For example, Senegal and Côte d’Ivoire were keen to develop synergies with Mali, Burkina Faso, Niger, Togo or Benin…So, yes, we operate using the principle of regional integration.
This is because what counts in our strategies is to be highly active in developing products and services across all customer segments on a national scale, serving households, the middle classes, affluent, wealthy people, SMEs and microbusinesses as well as large company groups and governments. At the same time, we want to continue to consolidate intra-African trade and co-investments. This turned into the idea that we had five years ago of organising the Africa Development Forum.
How is your strategy being rolled out in the rest of the continent?
Before initiating our African strategy, we took a scientific look at it. The first thing we did was study the potential of each country. In each case, we asked ourselves: Can we genuinely bring added value to the country’s banking system? Is the country stable enough for us to be able to implement our development model?
Once this was complete, we carried out some research. As I said, our objective is to have some ‘targets’ which occupy a relatively comfortable position in their natural market. This meant spotting banks to buy, as there are always opportunities for the transfer of banking assets in the
African market. If not, we would rather grow a bank from the ground up. If we purchase a bank, we implement a two-year transformation project to bring the purchased bank up to the standards of the Group.
We are very demanding on this point in terms of governance, overhauling processes and procedures and changing information systems…
We have a global information system that we implement in all our branches. By sharing information, we are able to publish our consolidated accounts. This information system allows us to control all of our banks’ accounting.
We pursue a policy which relies on human capital, with professional development occurring through four academies, the first in Casablanca, the second in Tunisia, where access to banking has already been developed on a par with Morocco and where we have a large workforce. For West Africa, we have an academy in Dakar and in May 2014, we founded the fourth academy in Douala to encourage professional development in Central Africa.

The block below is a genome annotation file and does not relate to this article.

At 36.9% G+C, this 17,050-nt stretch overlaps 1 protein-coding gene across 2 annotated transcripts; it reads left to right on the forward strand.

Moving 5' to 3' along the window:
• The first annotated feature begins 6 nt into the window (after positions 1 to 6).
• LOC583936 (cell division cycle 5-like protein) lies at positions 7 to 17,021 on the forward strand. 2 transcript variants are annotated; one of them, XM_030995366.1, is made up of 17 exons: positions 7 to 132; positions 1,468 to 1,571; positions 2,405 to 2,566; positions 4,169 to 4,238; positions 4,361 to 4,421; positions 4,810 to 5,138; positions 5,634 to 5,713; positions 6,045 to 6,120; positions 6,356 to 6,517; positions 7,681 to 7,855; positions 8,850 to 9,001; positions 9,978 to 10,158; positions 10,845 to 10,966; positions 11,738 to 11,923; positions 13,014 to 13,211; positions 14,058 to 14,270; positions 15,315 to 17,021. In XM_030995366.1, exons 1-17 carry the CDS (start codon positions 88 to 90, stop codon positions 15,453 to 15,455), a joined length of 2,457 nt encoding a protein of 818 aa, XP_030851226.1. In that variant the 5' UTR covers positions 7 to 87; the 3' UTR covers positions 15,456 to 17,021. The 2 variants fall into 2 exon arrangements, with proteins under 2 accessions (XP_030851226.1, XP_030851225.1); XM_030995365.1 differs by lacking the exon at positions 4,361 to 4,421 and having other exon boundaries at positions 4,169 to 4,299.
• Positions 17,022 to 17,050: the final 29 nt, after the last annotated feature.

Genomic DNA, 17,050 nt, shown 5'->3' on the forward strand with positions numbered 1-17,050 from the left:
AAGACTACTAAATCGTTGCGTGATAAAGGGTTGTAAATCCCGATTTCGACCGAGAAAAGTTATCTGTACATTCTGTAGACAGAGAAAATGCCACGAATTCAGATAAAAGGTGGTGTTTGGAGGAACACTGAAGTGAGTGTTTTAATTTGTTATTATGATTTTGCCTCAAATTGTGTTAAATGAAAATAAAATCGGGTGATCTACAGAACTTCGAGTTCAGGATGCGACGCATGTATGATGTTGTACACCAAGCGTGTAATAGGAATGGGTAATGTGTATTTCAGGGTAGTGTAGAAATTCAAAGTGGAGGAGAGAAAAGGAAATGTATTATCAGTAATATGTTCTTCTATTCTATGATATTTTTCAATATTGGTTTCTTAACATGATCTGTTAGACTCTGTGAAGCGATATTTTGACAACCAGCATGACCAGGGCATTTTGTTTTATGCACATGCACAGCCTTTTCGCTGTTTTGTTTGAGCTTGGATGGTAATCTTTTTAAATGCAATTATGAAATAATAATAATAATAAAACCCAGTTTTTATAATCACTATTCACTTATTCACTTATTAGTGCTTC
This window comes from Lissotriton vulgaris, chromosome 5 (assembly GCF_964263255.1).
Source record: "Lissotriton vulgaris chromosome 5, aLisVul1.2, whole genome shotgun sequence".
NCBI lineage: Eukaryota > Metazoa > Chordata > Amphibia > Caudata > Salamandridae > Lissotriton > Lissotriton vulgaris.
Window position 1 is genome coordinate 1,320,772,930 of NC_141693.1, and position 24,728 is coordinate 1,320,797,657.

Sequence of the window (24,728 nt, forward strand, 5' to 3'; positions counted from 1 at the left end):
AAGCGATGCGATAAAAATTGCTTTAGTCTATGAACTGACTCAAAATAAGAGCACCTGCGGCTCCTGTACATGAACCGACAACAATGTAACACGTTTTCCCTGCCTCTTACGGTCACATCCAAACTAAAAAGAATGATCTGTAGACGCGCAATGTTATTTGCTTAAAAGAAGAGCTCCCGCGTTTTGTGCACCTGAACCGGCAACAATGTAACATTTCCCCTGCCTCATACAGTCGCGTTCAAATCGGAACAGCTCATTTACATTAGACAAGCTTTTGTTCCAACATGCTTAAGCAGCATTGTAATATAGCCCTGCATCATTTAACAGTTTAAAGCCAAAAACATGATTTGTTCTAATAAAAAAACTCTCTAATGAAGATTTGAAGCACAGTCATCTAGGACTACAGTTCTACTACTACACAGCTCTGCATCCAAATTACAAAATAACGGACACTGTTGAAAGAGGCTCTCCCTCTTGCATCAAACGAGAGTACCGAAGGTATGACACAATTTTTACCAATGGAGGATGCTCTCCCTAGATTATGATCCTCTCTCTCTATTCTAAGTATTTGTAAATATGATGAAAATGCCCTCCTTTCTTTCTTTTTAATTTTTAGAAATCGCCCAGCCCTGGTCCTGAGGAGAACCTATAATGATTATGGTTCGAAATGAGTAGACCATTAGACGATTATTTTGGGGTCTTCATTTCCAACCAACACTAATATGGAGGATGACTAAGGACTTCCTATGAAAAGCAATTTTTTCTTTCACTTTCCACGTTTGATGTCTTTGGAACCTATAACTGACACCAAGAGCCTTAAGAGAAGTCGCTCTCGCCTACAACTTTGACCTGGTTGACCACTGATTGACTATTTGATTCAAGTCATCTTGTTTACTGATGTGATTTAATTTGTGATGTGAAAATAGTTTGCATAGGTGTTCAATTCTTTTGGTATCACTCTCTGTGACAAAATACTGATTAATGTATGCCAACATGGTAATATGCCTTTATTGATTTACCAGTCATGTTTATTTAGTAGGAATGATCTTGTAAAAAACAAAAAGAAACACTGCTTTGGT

The first phase of our continental expansion is to establish in all Francophone African countries. We have yet to expand into Algeria, Chad and the Central African Republic. There are eight countries in West Africa and six in Central Africa. That makes 19 countries including those in the Maghreb. We have a representative office in Libya. We are waiting until the situation in this country stabilises. We are now starting a second stage of expansion beyond Francophone borders.
Approaching this other part of the continent will required a ‘cultural revolution’…
Yes, a cultural and mental revolution. Our creed is ‘Give me a woman or a man and I will give you a project’. It is the teams who carry out the projects. Without them, we would never be able to focus on development.
In order to start this second part of our roadmap, we had to focus on our workforce in order to enter new countries whose cultures are different from those in Francophone Africa.
What makes our model special is that we have trust in the skills of the local workforce. Out of 5,700 people working in our African branches, in 13 countries, there are only 23 Moroccans. Moreover, the latter will gradually make way for local skills.
This expansion will require significant capital. Where will this come from?
Equity and resources are rare. You have to apportion them with great care and protect them. This is our group strategy. We have a policy of allocating resources and equity country by country and asset by asset. In
Morocco, we are fortunate that our regulator, the Central Bank, adopted the Basel I requirements, then Basel II and will shortly be adopting Basel III; the Moroccan banking sector complies with the strictest international requirements and this is why the bank’s growth is based on such strong foundations.